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Seeing the Forest

October 3, 2019 (773 words)

There’s nothing better than a good epiphany. And one of the best I’ve had in recent years occurred to me in December 2013.

It came via the unexpected backlash to Evangelii Gaudium (“The Joy of the Gospel”), the apostolic exhortation that had just been issued by Pope Francis the previous month, from the conservative Catholic intelligentsia in this country.

Their objections centered on a mere 9 paragraphs of insightful economic commentary, located early in a most comprehensive 288-paragraph papal document.

And the noise they made represented an about-face on their part. When Francis was elevated to the papacy in March 2013, conservative opinion-makers were generally enamored of the humble Argentinian Archbishop who rode the bus with common folk in Buenos Aires, and lived in a modest apartment there.

But once this seemingly gentle, easy-going old man – a Jesuit who graduated secondary school with a chemical technician’s diploma, and worked as a bouncer and janitor sweeping floors before entering the seminary – turned a wary eye on the unfettered capitalism practiced throughout the West, and perfected here in the States, the gloves came off.

It was the journalist Kevin Williamson, then writing for National Review Online, who was single-handedly responsible for my special ah-ha moment. His scathing piece took Francis to task for resurrecting “ancient Catholic criticisms of market liberalism.”

having not the slightest clue…

I had absolutely no idea what Mr. Williamson was talking about. Up to that point I assumed liberalism was the work of liberals, and formed the opposite of what conservatives would do. But “market liberalism” – what on earth was that, and how long had the Church been critical of it?

To learn more, I did what any red-blooded baby-boomer hopelessly lacking in tech savvy would do – I went on the internet and did a Google search, of course.

One of the results that popped up came from the Encyclopedia Britannica Online, and featured a long essay on “classical liberalism.” It proved to be a veritable master class in the cultural anthropology of the last 500 years

This DIY crash course has helped me see how classical liberalism has defined the modern era, in the sense that today’s liberals and conservatives are both, in their own way, exemplars of the broad ideology known as classical liberalism.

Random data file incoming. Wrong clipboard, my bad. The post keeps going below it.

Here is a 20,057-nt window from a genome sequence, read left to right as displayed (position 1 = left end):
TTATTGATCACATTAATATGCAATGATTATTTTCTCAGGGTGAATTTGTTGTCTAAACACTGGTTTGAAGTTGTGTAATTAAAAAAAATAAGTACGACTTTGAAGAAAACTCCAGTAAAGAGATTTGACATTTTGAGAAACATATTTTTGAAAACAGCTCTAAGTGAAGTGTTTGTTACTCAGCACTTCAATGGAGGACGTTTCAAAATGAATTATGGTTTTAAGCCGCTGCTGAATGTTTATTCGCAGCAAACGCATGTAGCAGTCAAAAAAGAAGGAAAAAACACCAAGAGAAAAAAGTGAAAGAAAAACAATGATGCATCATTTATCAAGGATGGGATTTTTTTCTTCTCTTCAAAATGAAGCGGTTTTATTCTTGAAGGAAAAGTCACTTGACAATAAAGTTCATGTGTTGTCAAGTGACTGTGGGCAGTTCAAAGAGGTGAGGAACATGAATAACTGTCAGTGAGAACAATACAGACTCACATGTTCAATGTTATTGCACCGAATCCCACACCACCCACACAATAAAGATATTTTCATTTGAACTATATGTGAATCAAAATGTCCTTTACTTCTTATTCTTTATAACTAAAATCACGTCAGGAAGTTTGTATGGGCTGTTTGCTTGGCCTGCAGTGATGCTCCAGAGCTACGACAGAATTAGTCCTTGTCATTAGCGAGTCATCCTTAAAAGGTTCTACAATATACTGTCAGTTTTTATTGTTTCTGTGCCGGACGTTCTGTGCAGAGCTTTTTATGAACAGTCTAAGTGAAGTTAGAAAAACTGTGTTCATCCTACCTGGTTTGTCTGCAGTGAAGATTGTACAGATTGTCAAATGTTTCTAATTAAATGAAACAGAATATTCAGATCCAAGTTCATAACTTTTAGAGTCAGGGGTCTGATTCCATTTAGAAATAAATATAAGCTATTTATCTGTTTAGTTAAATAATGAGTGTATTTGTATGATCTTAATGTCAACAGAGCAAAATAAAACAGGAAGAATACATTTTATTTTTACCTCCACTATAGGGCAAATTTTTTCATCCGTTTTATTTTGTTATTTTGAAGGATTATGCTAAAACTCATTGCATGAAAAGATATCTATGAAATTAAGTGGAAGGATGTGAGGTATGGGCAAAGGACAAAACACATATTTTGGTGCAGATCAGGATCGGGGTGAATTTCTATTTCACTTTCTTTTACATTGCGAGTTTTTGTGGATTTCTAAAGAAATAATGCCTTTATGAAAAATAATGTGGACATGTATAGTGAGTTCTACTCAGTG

That ideology is defined by its insistence on the emancipation of the individual in every field of human endeavor, from any and all authority, law, or tradition.

Applying this knowledge to the everyday squabbles that characterize our public discourse has freed me from the liberal/conservative dialectic that traps most every prominent commentator – on both the left and right – that one can name.

So to Kevin Williamson – wherever you are – I am forever in your debt, sir.

By way of a thumbnail sketch, “classical liberalism” came to prominence some 500 years ago, and gradually replaced Christianity (aka, Catholicism) as the preferred operating system for Western society.

the reason everybody takes issue with the Catholic Church…

This is why both liberals and conservatives take issue with the Catholic Church. They do so for different reasons, of course, because they each practice their own unique version of classical liberalism.

Observant Catholics who identify as conservative politically may be surprised to learn it was “conservatives” who were actually the original “classical liberals.” The full emancipation of the individual from authority, law, and tradition first expressed itself in the realm of economic behavior.

These folks believed in the pursuit of their own material advancement, to the exclusion of any consideration for the common good. A few centuries into the program, when it came time for a hardy band of colonists to break away from Protestant England, our Enlightenment founders cleverly codified this preference as an individual “pursuit of happiness.”

To sum up, then, what the journalist Kevin Williamson described as “market liberalism” in December 2013 is just the conservative version of “classical liberalism.” And yes, the Catholic Church has steadfastly maintained its criticism , regardless of the label being applied at any given point in time.

And note “steadfastly” is the operative word in that last sentence. Pope Francis did not say anything new in his November 2013 exhortation, nor has he said anything new since. He is merely echoing the thought and teaching of his predecessors on this subject.

Francis does, however, use language that makes it harder for the conservative Catholic intelligentsia to “spin” Church teaching on economic matters beyond all recognition. A project they have been artfully executing since at least the Reagan administration.

Robert J. Cavanaugh, Jr.
October 3, 2019

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